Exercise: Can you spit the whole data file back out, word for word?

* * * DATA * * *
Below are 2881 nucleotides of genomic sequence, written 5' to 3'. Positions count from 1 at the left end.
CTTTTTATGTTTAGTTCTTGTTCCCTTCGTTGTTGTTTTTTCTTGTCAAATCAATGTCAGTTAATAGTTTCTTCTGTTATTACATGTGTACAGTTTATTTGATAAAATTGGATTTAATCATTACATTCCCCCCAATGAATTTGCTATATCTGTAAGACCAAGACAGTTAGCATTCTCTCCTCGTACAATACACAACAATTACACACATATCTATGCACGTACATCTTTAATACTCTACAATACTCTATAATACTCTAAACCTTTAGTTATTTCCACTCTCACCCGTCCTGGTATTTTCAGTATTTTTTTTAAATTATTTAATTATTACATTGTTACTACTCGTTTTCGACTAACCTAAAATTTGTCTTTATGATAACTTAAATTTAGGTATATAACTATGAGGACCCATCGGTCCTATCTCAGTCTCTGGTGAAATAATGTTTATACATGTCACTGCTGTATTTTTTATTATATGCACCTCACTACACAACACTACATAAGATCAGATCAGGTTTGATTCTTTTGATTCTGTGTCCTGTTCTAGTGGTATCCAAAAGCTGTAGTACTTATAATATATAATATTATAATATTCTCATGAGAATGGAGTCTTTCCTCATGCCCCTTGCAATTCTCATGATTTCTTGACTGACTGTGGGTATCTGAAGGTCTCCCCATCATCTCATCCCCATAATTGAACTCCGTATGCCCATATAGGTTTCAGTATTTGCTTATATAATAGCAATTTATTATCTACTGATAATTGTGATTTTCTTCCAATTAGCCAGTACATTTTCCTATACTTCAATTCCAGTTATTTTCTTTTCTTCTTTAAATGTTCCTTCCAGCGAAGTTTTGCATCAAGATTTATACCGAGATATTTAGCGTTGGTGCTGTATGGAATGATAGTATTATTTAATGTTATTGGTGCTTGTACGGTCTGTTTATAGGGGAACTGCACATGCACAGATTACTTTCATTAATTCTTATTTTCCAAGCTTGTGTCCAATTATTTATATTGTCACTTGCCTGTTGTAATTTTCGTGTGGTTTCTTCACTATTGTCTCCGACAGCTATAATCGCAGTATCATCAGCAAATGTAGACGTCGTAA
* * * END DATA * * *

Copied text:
Below are 2881 nucleotides of genomic sequence, written 5' to 3'. Positions count from 1 at the left end.
CTTTTTATGTTTAGTTCTTGTTCCCTTCGTTGTTGTTTTTTCTTGTCAAATCAATGTCAGTTAATAGTTTCTTCTGTTATTACATGTGTACAGTTTATTTGATAAAATTGGATTTAATCATTACATTCCCCCCAATGAATTTGCTATATCTGTAAGACCAAGACAGTTAGCATTCTCTCCTCGTACAATACACAACAATTACACACATATCTATGCACGTACATCTTTAATACTCTACAATACTCTATAATACTCTAAACCTTTAGTTATTTCCACTCTCACCCGTCCTGGTATTTTCAGTATTTTTTTTAAATTATTTAATTATTACATTGTTACTACTCGTTTTCGACTAACCTAAAATTTGTCTTTATGATAACTTAAATTTAGGTATATAACTATGAGGACCCATCGGTCCTATCTCAGTCTCTGGTGAAATAATGTTTATACATGTCACTGCTGTATTTTTTATTATATGCACCTCACTACACAACACTACATAAGATCAGATCAGGTTTGATTCTTTTGATTCTGTGTCCTGTTCTAGTGGTATCCAAAAGCTGTAGTACTTATAATATATAATATTATAATATTCTCATGAGAATGGAGTCTTTCCTCATGCCCCTTGCAATTCTCATGATTTCTTGACTGACTGTGGGTATCTGAAGGTCTCCCCATCATCTCATCCCCATAATTGAACTCCGTATGCCCATATAGGTTTCAGTATTTGCTTATATAATAGCAATTTATTATCTACTGATAATTGTGATTTTCTTCCAATTAGCCAGTACATTTTCCTATACTTCAATTCCAGTTATTTTCTTTTCTTCTTTAAATGTTCCTTCCAGCGAAGTTTTGCATCAAGATTTATACCGAGATATTTAGCGTTGGTGCTGTATGGAATGATAGTATTATTTAATGTTATTGGTGCTTGTACGGTCTGTTTATAGGGGAACTGCACATGCACAGATTACTTTCATTAATTCTTATTTTCCAAGCTTGTGTCCAATTATTTATATTGTCACTTGCCTGTTGTAATTTTCGTGTGGTTTCTTCACTATTGTCTCCGACAGCTATAATCGCAGTATCATCAGCAAATGTAGACGTCGTAA